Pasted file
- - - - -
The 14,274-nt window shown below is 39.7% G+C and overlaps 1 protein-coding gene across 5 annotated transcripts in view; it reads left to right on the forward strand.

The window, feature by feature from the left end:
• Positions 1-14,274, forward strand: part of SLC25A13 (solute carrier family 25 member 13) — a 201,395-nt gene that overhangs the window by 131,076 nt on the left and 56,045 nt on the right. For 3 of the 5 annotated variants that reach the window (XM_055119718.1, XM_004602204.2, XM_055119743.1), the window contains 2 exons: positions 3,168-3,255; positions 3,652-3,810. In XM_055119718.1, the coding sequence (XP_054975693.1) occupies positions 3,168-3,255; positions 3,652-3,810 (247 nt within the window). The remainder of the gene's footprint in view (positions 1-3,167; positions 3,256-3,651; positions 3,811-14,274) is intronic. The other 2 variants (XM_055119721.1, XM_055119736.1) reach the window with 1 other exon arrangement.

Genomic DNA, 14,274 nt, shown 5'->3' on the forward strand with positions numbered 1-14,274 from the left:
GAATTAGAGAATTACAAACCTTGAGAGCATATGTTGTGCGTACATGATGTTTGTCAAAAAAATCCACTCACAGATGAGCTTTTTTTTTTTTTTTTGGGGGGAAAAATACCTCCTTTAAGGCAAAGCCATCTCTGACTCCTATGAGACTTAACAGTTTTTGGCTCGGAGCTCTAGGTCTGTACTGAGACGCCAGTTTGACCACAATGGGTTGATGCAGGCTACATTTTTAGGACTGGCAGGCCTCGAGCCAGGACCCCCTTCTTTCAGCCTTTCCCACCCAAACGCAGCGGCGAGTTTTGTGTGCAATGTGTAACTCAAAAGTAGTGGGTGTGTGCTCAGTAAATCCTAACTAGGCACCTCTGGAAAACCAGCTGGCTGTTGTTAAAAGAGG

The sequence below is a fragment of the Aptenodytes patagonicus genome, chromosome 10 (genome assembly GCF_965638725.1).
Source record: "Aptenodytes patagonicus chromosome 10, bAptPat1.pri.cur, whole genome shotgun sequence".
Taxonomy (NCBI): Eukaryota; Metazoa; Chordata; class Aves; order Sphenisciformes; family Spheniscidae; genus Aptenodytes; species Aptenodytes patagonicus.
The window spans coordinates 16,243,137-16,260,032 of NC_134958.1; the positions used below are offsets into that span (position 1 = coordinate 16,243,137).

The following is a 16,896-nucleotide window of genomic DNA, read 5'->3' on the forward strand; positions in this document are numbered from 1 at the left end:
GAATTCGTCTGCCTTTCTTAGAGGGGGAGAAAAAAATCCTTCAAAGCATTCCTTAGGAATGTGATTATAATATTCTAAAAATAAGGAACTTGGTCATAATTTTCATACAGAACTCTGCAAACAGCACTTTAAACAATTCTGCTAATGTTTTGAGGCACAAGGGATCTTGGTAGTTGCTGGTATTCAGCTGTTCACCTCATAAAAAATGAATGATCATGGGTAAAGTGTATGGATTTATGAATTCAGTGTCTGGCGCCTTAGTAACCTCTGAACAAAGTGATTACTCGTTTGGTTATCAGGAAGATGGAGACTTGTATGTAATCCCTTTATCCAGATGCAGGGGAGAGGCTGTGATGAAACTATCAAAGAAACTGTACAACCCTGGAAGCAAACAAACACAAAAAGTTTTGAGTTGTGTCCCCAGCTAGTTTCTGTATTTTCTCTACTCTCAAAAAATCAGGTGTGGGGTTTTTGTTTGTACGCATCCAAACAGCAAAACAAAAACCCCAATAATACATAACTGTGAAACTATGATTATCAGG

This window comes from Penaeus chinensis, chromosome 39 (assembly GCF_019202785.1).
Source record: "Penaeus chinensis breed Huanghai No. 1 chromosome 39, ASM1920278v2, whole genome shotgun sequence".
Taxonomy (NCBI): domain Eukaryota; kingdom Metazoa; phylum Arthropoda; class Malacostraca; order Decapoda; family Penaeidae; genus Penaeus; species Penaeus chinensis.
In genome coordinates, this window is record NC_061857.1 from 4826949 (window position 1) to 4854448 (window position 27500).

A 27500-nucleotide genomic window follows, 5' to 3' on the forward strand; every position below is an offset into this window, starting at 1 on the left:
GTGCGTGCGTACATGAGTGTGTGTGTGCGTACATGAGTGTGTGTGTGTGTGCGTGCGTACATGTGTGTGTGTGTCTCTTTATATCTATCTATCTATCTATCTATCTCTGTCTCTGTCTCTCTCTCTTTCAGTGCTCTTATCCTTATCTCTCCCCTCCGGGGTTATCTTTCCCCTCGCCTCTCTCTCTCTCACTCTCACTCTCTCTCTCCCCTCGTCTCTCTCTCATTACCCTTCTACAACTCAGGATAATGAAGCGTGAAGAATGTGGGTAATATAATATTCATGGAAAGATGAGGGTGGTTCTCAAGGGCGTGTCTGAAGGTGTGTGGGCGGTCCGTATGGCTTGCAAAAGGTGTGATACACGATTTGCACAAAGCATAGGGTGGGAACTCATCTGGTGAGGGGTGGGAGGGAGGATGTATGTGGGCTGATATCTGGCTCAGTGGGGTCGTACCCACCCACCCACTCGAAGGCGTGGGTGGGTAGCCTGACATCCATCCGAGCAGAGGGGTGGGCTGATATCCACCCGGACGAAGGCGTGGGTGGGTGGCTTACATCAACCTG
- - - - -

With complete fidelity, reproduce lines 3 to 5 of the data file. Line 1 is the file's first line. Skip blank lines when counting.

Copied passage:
• Positions 1-14,274, forward strand: part of SLC25A13 (solute carrier family 25 member 13) — a 201,395-nt gene that overhangs the window by 131,076 nt on the left and 56,045 nt on the right. For 3 of the 5 annotated variants that reach the window (XM_055119718.1, XM_004602204.2, XM_055119743.1), the window contains 2 exons: positions 3,168-3,255; positions 3,652-3,810. In XM_055119718.1, the coding sequence (XP_054975693.1) occupies positions 3,168-3,255; positions 3,652-3,810 (247 nt within the window). The remainder of the gene's footprint in view (positions 1-3,167; positions 3,256-3,651; positions 3,811-14,274) is intronic. The other 2 variants (XM_055119721.1, XM_055119736.1) reach the window with 1 other exon arrangement.

Genomic DNA, 14,274 nt, shown 5'->3' on the forward strand with positions numbered 1-14,274 from the left:
GAATTAGAGAATTACAAACCTTGAGAGCATATGTTGTGCGTACATGATGTTTGTCAAAAAAATCCACTCACAGATGAGCTTTTTTTTTTTTTTTTGGGGGGAAAAATACCTCCTTTAAGGCAAAGCCATCTCTGACTCCTATGAGACTTAACAGTTTTTGGCTCGGAGCTCTAGGTCTGTACTGAGACGCCAGTTTGACCACAATGGGTTGATGCAGGCTACATTTTTAGGACTGGCAGGCCTCGAGCCAGGACCCCCTTCTTTCAGCCTTTCCCACCCAAACGCAGCGGCGAGTTTTGTGTGCAATGTGTAACTCAAAAGTAGTGGGTGTGTGCTCAGTAAATCCTAACTAGGCACCTCTGGAAAACCAGCTGGCTGTTGTTAAAAGAGG